The Future Of Standardized Testing

Ellie Broscow, Managing Editor

It’s 6 a.m. on a Saturday morning. Alarm clocks ring as students prepare to take their SAT/ACT.

In the most recent episode of my podcast, Teens in the Bay, I examined the future of the SAT and ACT in light of many colleges gravitating away from standardized testing, and asked for student reactions to this trend.

The SAT was created between 1923-1926 by Carl Brigham as a way to standardize college admissions and increase accessibility to higher education. Just years later, the ACT was introduced, which aimed to cover even more content learned in school.  

In the years since, these tests have heavily impacted the college admissions process and become one of the most important elements of students’ applications. However, in the past three years there has been a drastic decline in student registration for these exams.

To explore this trend, I spoke with Mark J. Drozdowski, a senior writer for Best Colleges, a publication that focuses on issues in higher education. Drozdowski is also a writing instructor at  John Hopkins University and serves as an admissions ambassador for the University of Pennsylvania. 

“Over the years I’ve been seeing a growing dissatisfaction with standardized tests and a growing realization that they have serious limitations when it comes to the lack of fairness and equity built into the system,” Drozdowski said.

Although standardized tests provide a quantifiable metric to differentiate applicants, students who can afford more resources are given a head start, said Drozdowski.

“[The SAT/ACT] advantage people who take tests in a certain way, and reward students from families who can afford things like test prep and the ability to take the test multiple times,” said Drozdowski.

Currently there are around 750 colleges who are either test optional (applicants can choose to submit scores, or opt out) or test blind (test scores are not considered in applicant evaluations). Drozdowski said that the primary reason for this was the COVID-19 pandemic. 

“COVID accelerated a lot of stuff that was already brewing. There was a movement away from the SAT/ACT, but practical ramifications of the COVID-19 pandemic forced colleges to go in that direction,” Drozdowski said.

According to Drozdowski, the test optional system has resulted in application pools growing dramatically, especially at elite schools, which have become even more selective.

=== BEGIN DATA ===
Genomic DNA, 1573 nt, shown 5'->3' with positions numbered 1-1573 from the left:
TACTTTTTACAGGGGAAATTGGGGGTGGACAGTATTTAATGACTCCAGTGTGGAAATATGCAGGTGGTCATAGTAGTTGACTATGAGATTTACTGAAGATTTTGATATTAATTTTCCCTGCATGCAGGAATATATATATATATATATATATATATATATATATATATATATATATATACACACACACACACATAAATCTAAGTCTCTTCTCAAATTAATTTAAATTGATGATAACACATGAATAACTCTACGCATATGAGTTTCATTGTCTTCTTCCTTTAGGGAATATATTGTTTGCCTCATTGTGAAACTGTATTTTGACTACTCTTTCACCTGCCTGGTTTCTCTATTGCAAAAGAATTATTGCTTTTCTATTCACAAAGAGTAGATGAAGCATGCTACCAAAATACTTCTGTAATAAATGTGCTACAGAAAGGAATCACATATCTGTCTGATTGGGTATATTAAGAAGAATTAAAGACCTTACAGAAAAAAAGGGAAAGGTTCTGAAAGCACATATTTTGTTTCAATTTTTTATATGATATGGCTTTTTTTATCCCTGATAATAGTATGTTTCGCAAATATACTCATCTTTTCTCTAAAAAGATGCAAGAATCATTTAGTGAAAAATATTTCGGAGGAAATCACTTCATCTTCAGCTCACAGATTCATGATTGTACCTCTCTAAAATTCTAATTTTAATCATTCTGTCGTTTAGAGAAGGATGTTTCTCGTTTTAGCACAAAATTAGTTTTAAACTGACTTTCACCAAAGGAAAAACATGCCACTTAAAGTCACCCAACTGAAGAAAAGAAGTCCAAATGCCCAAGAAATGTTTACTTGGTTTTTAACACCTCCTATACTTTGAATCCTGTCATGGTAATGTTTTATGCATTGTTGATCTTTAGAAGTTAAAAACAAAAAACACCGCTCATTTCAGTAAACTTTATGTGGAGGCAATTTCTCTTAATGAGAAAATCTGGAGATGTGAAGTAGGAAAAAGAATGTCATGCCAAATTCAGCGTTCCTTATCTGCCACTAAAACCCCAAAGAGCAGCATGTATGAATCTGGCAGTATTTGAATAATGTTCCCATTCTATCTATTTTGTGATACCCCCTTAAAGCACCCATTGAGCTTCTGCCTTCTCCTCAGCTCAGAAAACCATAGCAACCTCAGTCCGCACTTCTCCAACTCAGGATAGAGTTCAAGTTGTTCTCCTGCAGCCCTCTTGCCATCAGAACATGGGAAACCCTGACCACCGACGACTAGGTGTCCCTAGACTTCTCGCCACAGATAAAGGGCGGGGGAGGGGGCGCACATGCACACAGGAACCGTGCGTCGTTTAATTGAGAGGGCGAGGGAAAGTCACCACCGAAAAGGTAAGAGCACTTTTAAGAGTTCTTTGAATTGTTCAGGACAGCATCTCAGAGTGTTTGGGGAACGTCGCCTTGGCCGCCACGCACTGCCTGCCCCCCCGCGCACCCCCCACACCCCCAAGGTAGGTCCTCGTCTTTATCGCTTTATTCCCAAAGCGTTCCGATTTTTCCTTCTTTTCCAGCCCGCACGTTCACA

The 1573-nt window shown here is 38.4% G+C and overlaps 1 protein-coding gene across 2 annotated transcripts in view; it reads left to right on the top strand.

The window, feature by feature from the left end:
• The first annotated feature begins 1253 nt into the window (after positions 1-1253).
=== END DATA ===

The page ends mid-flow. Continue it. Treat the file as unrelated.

Sophie Linett, a Bay Area SAT/ACT tutor, said that the elimination of the tests as mandatory requirements for applicants has made her job much more enjoyable.

“Many more of the students that I work with now are choosing to take the tests because they think it’s a source of strength for them versus taking them because they were required to by their parents,” she said. 

Arun Brahma, a junior at PHS, shares this sentiment. 

“I’m taking the SAT because I think that I can do well and it will help me to get ahead in the application process,” he said. 

Other students however, such as junior Ella Puckett, have some reservations. 

“The tests take a lot of time to study for and might distract me from my school work which might not be worth it given that so many schools are test optional now,” she said. 

The future of these tests is hard to predict, but in a recent survey of admissions officers, the majority said that they want their college to remain test optional or test blind permanently. Other colleges, however, like MIT, are returning back to requiring standardized test scores. 

“What happens in the future is really going to depend on what the big colleges do because they set the tone and lead trends,” said Drowdoski. 

Photo courtesy of Google Images

As an admissions ambassador, Drowdoski added that he and his colleagues are going to start taking a “more holistic approach” to admissions, meaning that they are going to be taking into account grades, essays, extracurriculars and letters of recommendation as opposed to standardized tests alone.Drozdowski also said that the number of students admitted to colleges through early decision is going to increase drastically, because it helps the admission process and shows which students really want to be there. 

“What I look for as an admissions ambassador is not just some differentiating quality or across the board achievement, but rather a student that can specify why they are a good fit for a particular school,” he said. 

Drozdowski added that admissions have always been more of an art than a science, meaning that they’re always going to be subjective regardless of what objective metrics colleges are using.